Golf Variations: The Las Vegas Scramble

A single 6-sided die as is used in a Las Vegas Scramble
Suleyman Orcun Guler / EyeEm / Getty Images

The Las Vegas Scramble is a golf competition format for 4-person teams that is a variation of a regular scramble and involves the use of a 6-sided die (one-half of a standard pair of dice, in other words). On each hole during the round, a roll of the die is used to determine which team member's drive(s) will be used on that hole.

So, as she does in the gambling mecca of Las Vegas, Lady Luck has a part to play in a Las Vegas Scramble.

Key Takeaways

  • The Las Vegas Scramble is a variation on a standard golf scramble that introduces quite a bit of luck through the use of a 6-sided die.
  • After each team member hits their drives, the die is rolled and the number that comes up determines which drive is used.

But before we explain more about that variation, let's remind readers of the basics in a standard scramble:

In a standard scramble format, all golfers on the team hit drives and the one best drive is selected from among the four results. The three golfers whose drives aren't used pick up their golf balls and move them to the location (typically dropping within a club-length) of the selected drive. All team members then play second strokes from that location, and the process repeats: The one best shot of the second strokes is selected, the other three picks up their balls, and all play third strokes from that spot. This continues on each stroke until one of the team members gets his or her ball into the hole.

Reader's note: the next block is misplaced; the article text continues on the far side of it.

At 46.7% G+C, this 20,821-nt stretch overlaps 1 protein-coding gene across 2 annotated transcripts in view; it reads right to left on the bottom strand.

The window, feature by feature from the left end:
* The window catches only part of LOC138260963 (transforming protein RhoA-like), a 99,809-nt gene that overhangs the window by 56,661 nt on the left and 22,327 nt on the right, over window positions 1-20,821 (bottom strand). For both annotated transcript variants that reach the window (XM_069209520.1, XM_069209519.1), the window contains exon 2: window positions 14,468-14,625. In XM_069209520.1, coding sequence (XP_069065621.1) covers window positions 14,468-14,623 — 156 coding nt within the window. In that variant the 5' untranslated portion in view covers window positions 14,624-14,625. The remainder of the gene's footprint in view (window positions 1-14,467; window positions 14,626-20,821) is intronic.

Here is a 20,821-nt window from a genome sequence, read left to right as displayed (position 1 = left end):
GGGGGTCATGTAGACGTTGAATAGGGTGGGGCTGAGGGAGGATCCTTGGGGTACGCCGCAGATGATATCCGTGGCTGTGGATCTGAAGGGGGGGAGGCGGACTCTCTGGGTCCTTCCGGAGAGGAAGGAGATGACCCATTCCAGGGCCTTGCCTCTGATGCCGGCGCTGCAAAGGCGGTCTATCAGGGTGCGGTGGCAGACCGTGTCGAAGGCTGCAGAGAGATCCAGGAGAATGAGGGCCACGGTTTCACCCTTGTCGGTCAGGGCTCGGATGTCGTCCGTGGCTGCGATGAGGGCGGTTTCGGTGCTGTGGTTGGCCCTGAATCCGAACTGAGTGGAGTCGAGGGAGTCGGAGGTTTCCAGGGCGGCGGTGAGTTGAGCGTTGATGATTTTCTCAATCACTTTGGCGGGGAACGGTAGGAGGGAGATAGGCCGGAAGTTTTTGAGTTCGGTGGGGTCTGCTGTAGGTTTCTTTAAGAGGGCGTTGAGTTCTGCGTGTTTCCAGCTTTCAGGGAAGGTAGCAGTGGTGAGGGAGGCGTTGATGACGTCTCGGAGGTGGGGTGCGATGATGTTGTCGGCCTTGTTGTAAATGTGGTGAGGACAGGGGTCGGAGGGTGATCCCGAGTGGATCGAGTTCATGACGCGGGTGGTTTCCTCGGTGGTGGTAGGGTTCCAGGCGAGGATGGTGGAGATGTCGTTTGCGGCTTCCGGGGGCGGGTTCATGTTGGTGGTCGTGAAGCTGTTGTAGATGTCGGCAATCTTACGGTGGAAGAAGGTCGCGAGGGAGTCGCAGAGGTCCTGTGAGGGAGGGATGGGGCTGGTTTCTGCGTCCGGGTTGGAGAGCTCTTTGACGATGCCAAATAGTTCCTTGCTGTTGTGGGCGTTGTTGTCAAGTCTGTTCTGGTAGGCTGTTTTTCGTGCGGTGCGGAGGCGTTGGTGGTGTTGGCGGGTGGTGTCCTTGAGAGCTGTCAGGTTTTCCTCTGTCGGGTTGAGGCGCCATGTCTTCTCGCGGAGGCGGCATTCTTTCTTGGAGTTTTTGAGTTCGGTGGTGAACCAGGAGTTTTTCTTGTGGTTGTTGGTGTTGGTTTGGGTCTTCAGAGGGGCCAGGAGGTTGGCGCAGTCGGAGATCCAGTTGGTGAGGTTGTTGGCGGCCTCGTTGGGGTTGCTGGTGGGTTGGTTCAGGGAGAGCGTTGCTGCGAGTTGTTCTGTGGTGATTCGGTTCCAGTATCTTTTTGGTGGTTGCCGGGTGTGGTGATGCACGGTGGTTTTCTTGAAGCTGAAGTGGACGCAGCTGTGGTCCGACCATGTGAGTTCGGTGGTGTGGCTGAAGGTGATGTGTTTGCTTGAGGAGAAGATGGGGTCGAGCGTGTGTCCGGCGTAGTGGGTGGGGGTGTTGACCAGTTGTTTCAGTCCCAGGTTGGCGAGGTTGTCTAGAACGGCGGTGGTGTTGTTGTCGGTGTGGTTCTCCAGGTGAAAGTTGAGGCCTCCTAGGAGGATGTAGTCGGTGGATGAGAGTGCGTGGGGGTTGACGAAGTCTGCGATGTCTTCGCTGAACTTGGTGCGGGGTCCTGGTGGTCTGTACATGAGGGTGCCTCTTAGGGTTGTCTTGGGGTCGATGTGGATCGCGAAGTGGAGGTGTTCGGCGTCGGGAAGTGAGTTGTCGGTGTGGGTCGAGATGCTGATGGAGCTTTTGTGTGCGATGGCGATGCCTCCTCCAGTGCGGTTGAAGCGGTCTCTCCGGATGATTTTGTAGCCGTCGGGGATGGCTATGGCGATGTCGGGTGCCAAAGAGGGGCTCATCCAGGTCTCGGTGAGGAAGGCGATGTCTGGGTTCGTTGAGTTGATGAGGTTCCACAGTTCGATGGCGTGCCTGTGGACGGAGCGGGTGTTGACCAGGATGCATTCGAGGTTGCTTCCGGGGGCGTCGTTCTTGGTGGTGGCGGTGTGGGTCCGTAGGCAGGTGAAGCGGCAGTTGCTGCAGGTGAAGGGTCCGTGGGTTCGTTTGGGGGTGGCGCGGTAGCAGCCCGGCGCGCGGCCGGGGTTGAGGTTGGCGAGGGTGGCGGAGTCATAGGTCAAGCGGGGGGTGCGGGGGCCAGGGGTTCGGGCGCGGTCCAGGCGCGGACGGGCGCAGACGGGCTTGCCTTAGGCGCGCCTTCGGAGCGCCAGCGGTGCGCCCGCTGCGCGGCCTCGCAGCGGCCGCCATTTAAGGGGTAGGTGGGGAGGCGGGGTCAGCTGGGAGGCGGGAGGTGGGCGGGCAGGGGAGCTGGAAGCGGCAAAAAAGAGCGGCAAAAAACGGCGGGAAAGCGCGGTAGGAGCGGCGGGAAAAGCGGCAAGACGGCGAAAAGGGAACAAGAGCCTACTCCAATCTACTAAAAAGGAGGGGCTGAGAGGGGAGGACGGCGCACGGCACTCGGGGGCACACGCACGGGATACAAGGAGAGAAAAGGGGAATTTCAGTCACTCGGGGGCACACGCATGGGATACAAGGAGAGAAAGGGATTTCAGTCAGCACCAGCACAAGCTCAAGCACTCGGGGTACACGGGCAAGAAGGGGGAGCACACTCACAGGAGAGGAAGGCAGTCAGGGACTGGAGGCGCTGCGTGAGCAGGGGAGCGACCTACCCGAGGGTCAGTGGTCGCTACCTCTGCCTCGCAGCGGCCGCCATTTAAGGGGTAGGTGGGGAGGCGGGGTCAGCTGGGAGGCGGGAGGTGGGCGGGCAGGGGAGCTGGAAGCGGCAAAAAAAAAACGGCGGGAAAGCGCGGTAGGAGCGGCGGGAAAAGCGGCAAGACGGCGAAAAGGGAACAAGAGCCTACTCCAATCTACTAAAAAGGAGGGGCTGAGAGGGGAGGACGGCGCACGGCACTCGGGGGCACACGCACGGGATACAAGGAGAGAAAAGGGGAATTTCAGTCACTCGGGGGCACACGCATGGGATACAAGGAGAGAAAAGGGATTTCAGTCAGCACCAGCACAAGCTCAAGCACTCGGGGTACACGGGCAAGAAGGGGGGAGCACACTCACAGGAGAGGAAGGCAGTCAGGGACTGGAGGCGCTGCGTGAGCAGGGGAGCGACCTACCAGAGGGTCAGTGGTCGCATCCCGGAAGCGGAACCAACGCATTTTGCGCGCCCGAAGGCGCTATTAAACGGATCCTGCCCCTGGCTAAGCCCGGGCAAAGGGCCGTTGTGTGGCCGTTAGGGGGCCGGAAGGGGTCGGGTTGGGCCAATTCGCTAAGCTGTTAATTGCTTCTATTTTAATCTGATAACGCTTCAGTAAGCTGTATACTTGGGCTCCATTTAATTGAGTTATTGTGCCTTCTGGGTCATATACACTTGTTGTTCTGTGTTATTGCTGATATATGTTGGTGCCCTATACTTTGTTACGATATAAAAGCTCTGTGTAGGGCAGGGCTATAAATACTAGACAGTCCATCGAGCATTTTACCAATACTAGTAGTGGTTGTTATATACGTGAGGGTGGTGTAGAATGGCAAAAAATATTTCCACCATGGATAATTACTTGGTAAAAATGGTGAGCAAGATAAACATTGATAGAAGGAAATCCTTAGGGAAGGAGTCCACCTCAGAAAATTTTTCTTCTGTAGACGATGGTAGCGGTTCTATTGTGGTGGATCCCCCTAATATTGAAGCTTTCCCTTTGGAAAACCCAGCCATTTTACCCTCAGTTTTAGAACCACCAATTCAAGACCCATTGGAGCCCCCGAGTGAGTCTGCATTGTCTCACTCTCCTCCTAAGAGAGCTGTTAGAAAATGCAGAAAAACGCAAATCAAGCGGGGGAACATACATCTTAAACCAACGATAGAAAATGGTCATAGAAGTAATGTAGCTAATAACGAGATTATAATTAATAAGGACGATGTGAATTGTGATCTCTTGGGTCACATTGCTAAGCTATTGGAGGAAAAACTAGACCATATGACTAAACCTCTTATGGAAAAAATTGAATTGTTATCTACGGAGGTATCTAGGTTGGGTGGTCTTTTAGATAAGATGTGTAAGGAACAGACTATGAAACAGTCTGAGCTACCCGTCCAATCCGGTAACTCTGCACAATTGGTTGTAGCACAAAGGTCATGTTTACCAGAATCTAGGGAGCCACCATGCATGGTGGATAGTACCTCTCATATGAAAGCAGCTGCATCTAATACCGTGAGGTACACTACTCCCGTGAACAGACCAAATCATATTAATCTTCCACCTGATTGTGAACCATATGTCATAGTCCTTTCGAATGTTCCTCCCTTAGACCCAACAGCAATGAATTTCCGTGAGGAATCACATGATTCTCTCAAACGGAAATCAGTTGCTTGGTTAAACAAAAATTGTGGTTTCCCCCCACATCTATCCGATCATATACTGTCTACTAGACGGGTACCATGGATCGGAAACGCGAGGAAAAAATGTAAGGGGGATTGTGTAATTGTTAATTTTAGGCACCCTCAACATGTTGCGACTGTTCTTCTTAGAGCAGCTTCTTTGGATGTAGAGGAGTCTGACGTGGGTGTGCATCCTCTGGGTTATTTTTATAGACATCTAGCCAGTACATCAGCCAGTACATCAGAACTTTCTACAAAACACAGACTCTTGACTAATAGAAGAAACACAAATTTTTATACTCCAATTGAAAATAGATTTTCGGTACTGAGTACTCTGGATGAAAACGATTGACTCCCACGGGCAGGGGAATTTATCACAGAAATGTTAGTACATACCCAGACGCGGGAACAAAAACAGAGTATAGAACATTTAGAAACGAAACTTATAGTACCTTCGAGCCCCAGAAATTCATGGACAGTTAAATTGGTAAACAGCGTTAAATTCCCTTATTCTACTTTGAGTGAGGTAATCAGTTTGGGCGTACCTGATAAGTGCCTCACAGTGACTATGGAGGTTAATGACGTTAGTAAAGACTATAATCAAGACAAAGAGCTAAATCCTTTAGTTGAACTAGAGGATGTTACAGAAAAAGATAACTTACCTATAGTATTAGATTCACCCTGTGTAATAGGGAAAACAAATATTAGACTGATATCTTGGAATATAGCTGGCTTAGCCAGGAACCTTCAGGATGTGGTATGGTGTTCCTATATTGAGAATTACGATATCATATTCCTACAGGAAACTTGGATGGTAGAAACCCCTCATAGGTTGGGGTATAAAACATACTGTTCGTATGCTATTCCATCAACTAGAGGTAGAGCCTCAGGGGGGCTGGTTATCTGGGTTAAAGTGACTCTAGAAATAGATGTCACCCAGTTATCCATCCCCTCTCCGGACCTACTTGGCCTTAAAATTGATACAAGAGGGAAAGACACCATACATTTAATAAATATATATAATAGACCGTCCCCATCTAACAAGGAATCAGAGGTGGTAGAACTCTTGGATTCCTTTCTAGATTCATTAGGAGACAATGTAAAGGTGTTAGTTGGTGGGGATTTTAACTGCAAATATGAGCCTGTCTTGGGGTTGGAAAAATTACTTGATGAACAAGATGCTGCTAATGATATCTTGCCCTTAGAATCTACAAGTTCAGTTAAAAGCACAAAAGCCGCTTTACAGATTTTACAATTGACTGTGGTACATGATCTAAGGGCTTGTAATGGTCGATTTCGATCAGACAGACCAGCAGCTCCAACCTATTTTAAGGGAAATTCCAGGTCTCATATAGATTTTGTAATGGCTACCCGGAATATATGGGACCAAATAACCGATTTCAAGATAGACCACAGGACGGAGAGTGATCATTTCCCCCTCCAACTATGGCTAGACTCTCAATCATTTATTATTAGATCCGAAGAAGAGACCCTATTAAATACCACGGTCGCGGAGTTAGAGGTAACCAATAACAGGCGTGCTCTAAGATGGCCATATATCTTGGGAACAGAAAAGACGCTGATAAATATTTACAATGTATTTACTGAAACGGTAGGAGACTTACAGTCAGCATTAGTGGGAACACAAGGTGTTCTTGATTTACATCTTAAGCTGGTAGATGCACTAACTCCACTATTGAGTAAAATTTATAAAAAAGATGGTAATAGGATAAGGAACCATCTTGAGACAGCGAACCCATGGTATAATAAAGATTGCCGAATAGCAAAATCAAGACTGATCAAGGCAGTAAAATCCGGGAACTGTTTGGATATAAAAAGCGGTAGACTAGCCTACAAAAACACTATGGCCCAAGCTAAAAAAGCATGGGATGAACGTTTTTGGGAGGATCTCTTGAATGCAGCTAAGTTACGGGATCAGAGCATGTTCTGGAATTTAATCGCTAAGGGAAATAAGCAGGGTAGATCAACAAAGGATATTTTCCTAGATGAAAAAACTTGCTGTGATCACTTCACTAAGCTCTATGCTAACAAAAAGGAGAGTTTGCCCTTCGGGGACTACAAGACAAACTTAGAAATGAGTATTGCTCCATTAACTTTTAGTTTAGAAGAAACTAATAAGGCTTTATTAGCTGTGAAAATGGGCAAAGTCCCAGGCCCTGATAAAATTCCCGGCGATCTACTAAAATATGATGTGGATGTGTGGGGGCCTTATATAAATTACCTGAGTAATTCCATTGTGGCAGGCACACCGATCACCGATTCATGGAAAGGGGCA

The Difference in the Las Vegas Scramble Format

In a Las Vegas Scramble, the process is the same except for the drives. Before the round begins, team members randomly assign each member a number from one through four. Do this by drawing lots, flipping tees, or whatever other methods the players deem fit. (In a well-run tournament setting, tournament organizers might assign these numbers themselves for each team.)

Then the players tee off, each member of the team playing his or her drive. But here's the twist: After the drives are all played, one player from each team rolls a 6-sided die. The number that comes up determines which drive the team has to use.

If the die shows "2," for example, then Player 2's drive must be used by the team — the other golfers pick up their balls, move them to the location of Player 2's ball, and all play from that spot.

After that, a Las Vegas Scramble is played exactly the same as a standard scramble, except that the die is always rolled following the drives and the number that it matches is the number of the player whose drive everyone plays off of for their subsequent strokes.

A Return to the Classic Scramble: Rolling 5s or 6s

But, you say, teams are using a 6-sided die and there are only four golfers per times. In the event that a team rolls either a five or a six on the 6-sided die, standard rules of scramble apply: pick the one best drive and use that for the team's second stroke.

Clearly, there is a lot of luck involved in a Las Vegas Scramble, but the key point to remember is that the die is rolled only after each golfer on the team hits his or her drive.

Also note that the Las Vegas Scramble should not be confused with the golf betting game called Las Vegas. That game is not a scramble at all, but rather a wagering system in which the participants can win or lose quite a bit of money. (That format is best left to the high-rollers in the city of Las Vegas.)